Contrary to belief, HMRC will look at assisting a taxpayer where affordability is an issue, especially now when the cost of living issues are taking hold of the Country.

Should you find yourself in a position where you cannot afford to pay your tax liability by the due date then HMRC will consider a time to pay agreement (“TTP”) that permits you to spread the payment over a period not exceeding 12 months.  If you owe less than £30,000 you can follow this link:

https://www.tax.service.gov.uk/pay-what-you-owe-in-instalments?_

The principal criteria for a TTP are that you:

  • have applied for a TTP within 60 days of the payment deadline.
  • have filed your 2020 to 2021 tax return
  • owe £30,000 or less
  • have no other tax debts
  • have no other HMRC payment plans set up

It would be wrong to imply HMRC simply agree to TTP upon application.  Firstly, HMRC have no obligation to agree, and consideration is likely to include the above criteria, together with a review of your compliance history.  Should the tax liability be over £30,000 you are encouraged to telephone HMRC to discuss a TTP.  PBC are happy to advise anyone with debts owed to HMRC, whether as your only creditor or as part of a wider financial matter.

If you require any advice or assistance on any insolvency-related issue, then please contact PBC Business Recovery & Insolvency to discuss and advise on your situation on 01604 212150 or email to enquiries@pbcbusinessrecovery.co.uk.  Alternatively, visit www.pbcbusinessrecovery.co.uk for further information.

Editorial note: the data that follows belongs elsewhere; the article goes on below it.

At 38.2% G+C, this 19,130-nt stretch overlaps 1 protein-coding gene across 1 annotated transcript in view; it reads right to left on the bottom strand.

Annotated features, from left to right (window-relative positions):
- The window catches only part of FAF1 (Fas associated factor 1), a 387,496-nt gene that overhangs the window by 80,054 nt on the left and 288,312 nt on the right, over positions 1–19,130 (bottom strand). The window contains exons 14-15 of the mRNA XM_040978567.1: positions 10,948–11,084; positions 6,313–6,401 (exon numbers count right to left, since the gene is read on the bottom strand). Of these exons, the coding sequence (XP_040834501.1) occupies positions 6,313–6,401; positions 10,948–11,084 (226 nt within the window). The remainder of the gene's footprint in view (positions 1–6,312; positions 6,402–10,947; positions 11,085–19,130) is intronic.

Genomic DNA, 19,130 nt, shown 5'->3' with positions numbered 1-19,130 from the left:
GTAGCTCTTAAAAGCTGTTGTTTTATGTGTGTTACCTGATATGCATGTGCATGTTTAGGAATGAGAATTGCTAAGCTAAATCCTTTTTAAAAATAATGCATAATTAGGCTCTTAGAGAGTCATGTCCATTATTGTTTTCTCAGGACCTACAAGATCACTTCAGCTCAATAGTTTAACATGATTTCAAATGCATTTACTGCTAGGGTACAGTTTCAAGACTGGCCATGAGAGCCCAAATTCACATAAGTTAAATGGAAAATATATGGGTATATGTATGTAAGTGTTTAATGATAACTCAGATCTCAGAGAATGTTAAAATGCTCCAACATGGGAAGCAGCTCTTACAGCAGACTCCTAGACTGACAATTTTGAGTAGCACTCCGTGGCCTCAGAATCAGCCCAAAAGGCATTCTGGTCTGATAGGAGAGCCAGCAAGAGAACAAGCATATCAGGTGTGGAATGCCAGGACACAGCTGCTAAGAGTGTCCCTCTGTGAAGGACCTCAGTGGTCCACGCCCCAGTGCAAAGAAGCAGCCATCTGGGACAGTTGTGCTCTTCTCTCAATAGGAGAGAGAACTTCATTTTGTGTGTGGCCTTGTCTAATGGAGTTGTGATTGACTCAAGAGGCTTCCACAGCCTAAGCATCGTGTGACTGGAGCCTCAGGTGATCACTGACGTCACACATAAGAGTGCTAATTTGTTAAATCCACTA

Interim Dividend Declared

The approach taken by PBC on this case has avoided the company being wound up by the court, the increased level of costs associated with this process. business insolvency northampton and bedford

PBC are delighted to announce the payment of a significant interim dividend amounting to £500,000 to HM Revenue & Customs from an insolvency estate.  Following our advice, the Northampton based company was placed into creditors’ voluntary liquidation in August 2022 and a commercial approach adopted with regards to asset disposals.  Combined with further assets to realise additional payments will be made to creditors in the future.

 

Jamie Cochrane, who is dealing with the liquidation, said, “It is always pleasing to be able to return monies to creditors, albeit solely HMRC at this stage.  The approach taken by PBC on this case has avoided the company being wound up by the court, the increased level of costs associated with this process and allowed us to address asset realisations in an orderly manner, resulting in enhanced values.  All of which will lead to a higher return to creditors”.

 

If you require any advice or assistance on any insolvency-related issue, then please contact PBC Business Recovery & Insolvency to discuss and advise on your situation on 01604 212150 or email to enquiries@pbcbusinessrecovery.co.uk.  Alternatively, visit www.pbcbusinessrecovery.co.uk for further information.

 

New Year – time to plan but…………

It has been recently reported many differing businesses are finding it extremely difficult to plan due to the uncertainty whether government support to businesses for their energy costs will be extended beyond March 2023.

 

Most business owners would ideally like to have at least a 3-6 month cash-flow buffer to work towards and the government’s failure to provide clarity on energy costs beyond March 2023 is of significant concern to many.  According to the Federation of Small Business one in four small firms expect to either close, downsize or radically change their business model if the energy support dries up after March.  https://www.bbc.co.uk/news/business-64151979

 

At PBC Business Recovery and Insolvency we always urge business owners, if concerned about the businesses financial future to seek early advice.

 

If you require any advice or assistance on financial concerns, then please do contact PBC Business Recovery & Insolvency on 01604 212150 or email to enquiries@pbcbusinessrecovery.co.uk and we will be more than happy to help.